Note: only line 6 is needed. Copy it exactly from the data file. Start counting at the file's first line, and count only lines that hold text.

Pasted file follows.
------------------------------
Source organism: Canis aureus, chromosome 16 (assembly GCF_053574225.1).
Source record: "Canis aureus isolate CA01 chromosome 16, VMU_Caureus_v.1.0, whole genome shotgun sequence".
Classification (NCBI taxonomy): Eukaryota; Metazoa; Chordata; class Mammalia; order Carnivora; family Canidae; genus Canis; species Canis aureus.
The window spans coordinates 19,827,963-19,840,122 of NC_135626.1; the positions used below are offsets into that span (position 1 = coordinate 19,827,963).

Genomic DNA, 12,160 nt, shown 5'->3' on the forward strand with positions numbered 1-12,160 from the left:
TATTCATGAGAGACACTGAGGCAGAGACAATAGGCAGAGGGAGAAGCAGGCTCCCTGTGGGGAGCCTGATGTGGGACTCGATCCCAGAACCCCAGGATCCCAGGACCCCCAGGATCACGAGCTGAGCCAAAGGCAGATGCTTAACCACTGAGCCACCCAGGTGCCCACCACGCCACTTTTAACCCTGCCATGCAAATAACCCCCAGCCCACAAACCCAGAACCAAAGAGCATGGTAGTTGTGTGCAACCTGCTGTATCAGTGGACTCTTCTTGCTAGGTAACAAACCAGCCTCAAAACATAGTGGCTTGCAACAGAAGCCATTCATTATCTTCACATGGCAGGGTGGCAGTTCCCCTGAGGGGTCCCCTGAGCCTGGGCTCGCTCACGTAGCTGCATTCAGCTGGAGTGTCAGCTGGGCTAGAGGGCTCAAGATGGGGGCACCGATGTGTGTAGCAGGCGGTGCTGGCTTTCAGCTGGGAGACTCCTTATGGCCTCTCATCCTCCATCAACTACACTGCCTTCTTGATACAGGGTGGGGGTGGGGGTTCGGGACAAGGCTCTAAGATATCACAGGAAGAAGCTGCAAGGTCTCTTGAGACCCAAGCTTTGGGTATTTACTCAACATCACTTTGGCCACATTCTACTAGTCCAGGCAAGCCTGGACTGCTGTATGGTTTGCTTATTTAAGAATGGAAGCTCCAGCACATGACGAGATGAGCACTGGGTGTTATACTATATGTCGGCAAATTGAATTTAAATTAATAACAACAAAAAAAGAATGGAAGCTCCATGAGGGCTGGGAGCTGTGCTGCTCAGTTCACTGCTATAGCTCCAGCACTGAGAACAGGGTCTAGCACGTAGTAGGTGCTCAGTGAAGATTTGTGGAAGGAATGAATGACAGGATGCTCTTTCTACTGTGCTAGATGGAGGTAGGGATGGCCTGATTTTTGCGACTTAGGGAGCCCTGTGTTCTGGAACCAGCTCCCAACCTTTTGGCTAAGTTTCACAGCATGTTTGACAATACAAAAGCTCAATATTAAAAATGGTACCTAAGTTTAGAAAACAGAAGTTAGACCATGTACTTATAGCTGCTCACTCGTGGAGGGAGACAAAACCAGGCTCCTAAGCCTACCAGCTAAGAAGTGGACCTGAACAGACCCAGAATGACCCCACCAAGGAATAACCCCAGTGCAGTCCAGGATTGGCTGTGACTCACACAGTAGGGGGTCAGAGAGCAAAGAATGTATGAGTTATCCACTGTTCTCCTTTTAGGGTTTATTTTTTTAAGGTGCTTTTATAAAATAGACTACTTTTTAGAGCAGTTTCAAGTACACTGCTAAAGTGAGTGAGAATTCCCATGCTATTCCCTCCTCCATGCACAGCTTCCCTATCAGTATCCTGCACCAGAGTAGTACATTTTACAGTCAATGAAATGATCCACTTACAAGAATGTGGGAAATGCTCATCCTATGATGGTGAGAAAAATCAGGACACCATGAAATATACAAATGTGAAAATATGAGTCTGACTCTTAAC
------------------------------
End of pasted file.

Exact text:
TATTCATGAGAGACACTGAGGCAGAGACAATAGGCAGAGGGAGAAGCAGGCTCCCTGTGGGGAGCCTGATGTGGGACTCGATCCCAGAACCCCAGGATCCCAGGACCCCCAGGATCACGAGCTGAGCCAAAGGCAGATGCTTAACCACTGAGCCACCCAGGTGCCCACCACGCCACTTTTAACCCTGCCATGCAAATAACCCCCAGCCCACAAACCCAGAACCAAAGAGCATGGTAGTTGTGTGCAACCTGCTGTATCAGTGGACTCTTCTTGCTAGGTAACAAACCAGCCTCAAAACATAGTGGCTTGCAACAGAAGCCATTCATTATCTTCACATGGCAGGGTGGCAGTTCCCCTGAGGGGTCCCCTGAGCCTGGGCTCGCTCACGTAGCTGCATTCAGCTGGAGTGTCAGCTGGGCTAGAGGGCTCAAGATGGGGGCACCGATGTGTGTAGCAGGCGGTGCTGGCTTTCAGCTGGGAGACTCCTTATGGCCTCTCATCCTCCATCAACTACACTGCCTTCTTGATACAGGGTGGGGGTGGGGGTTCGGGACAAGGCTCTAAGATATCACAGGAAGAAGCTGCAAGGTCTCTTGAGACCCAAGCTTTGGGTATTTACTCAACATCACTTTGGCCACATTCTACTAGTCCAGGCAAGCCTGGACTGCTGTATGGTTTGCTTATTTAAGAATGGAAGCTCCAGCACATGACGAGATGAGCACTGGGTGTTATACTATATGTCGGCAAATTGAATTTAAATTAATAACAACAAAAAAAGAATGGAAGCTCCATGAGGGCTGGGAGCTGTGCTGCTCAGTTCACTGCTATAGCTCCAGCACTGAGAACAGGGTCTAGCACGTAGTAGGTGCTCAGTGAAGATTTGTGGAAGGAATGAATGACAGGATGCTCTTTCTACTGTGCTAGATGGAGGTAGGGATGGCCTGATTTTTGCGACTTAGGGAGCCCTGTGTTCTGGAACCAGCTCCCAACCTTTTGGCTAAGTTTCACAGCATGTTTGACAATACAAAAGCTCAATATTAAAAATGGTACCTAAGTTTAGAAAACAGAAGTTAGACCATGTACTTATAGCTGCTCACTCGTGGAGGGAGACAAAACCAGGCTCCTAAGCCTACCAGCTAAGAAGTGGACCTGAACAGACCCAGAATGACCCCACCAAGGAATAACCCCAGTGCAGTCCAGGATTGGCTGTGACTCACACAGTAGGGGGTCAGAGAGCAAAGAATGTATGAGTTATCCACTGTTCTCCTTTTAGGGTTTATTTTTTTAAGGTGCTTTTATAAAATAGACTACTTTTTAGAGCAGTTTCAAGTACACTGCTAAAGTGAGTGAGAATTCCCATGCTATTCCCTCCTCCATGCACAGCTTCCCTATCAGTATCCTGCACCAGAGTAGTACATTTTACAGTCAATGAAATGATCCACTTACAAGAATGTGGGAAATGCTCATCCTATGATGGTGAGAAAAATCAGGACACCATGAAATATACAAATGTGAAAATATGAGTCTGACTCTTAAC